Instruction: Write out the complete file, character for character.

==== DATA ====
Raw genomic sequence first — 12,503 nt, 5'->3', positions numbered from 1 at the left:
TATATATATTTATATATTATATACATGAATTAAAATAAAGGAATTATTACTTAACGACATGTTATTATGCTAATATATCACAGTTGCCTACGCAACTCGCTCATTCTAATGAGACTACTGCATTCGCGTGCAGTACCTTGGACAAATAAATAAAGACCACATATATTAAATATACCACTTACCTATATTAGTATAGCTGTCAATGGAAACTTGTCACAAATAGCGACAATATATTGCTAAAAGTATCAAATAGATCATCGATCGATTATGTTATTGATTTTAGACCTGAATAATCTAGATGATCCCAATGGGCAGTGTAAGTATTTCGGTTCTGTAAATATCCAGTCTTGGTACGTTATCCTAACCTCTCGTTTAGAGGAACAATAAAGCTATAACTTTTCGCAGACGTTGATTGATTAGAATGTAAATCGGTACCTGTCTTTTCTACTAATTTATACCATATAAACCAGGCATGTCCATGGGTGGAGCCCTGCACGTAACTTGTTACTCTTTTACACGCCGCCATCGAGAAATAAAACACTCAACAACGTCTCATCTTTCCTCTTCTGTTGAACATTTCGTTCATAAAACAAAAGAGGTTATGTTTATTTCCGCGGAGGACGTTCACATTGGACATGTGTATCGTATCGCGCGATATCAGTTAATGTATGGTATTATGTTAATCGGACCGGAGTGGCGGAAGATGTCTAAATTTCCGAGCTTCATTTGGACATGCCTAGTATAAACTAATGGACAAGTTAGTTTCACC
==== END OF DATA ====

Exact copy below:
Raw genomic sequence first — 12,503 nt, 5'->3', positions numbered from 1 at the left:
TATATATATTTATATATTATATACATGAATTAAAATAAAGGAATTATTACTTAACGACATGTTATTATGCTAATATATCACAGTTGCCTACGCAACTCGCTCATTCTAATGAGACTACTGCATTCGCGTGCAGTACCTTGGACAAATAAATAAAGACCACATATATTAAATATACCACTTACCTATATTAGTATAGCTGTCAATGGAAACTTGTCACAAATAGCGACAATATATTGCTAAAAGTATCAAATAGATCATCGATCGATTATGTTATTGATTTTAGACCTGAATAATCTAGATGATCCCAATGGGCAGTGTAAGTATTTCGGTTCTGTAAATATCCAGTCTTGGTACGTTATCCTAACCTCTCGTTTAGAGGAACAATAAAGCTATAACTTTTCGCAGACGTTGATTGATTAGAATGTAAATCGGTACCTGTCTTTTCTACTAATTTATACCATATAAACCAGGCATGTCCATGGGTGGAGCCCTGCACGTAACTTGTTACTCTTTTACACGCCGCCATCGAGAAATAAAACACTCAACAACGTCTCATCTTTCCTCTTCTGTTGAACATTTCGTTCATAAAACAAAAGAGGTTATGTTTATTTCCGCGGAGGACGTTCACATTGGACATGTGTATCGTATCGCGCGATATCAGTTAATGTATGGTATTATGTTAATCGGACCGGAGTGGCGGAAGATGTCTAAATTTCCGAGCTTCATTTGGACATGCCTAGTATAAACTAATGGACAAGTTAGTTTCACC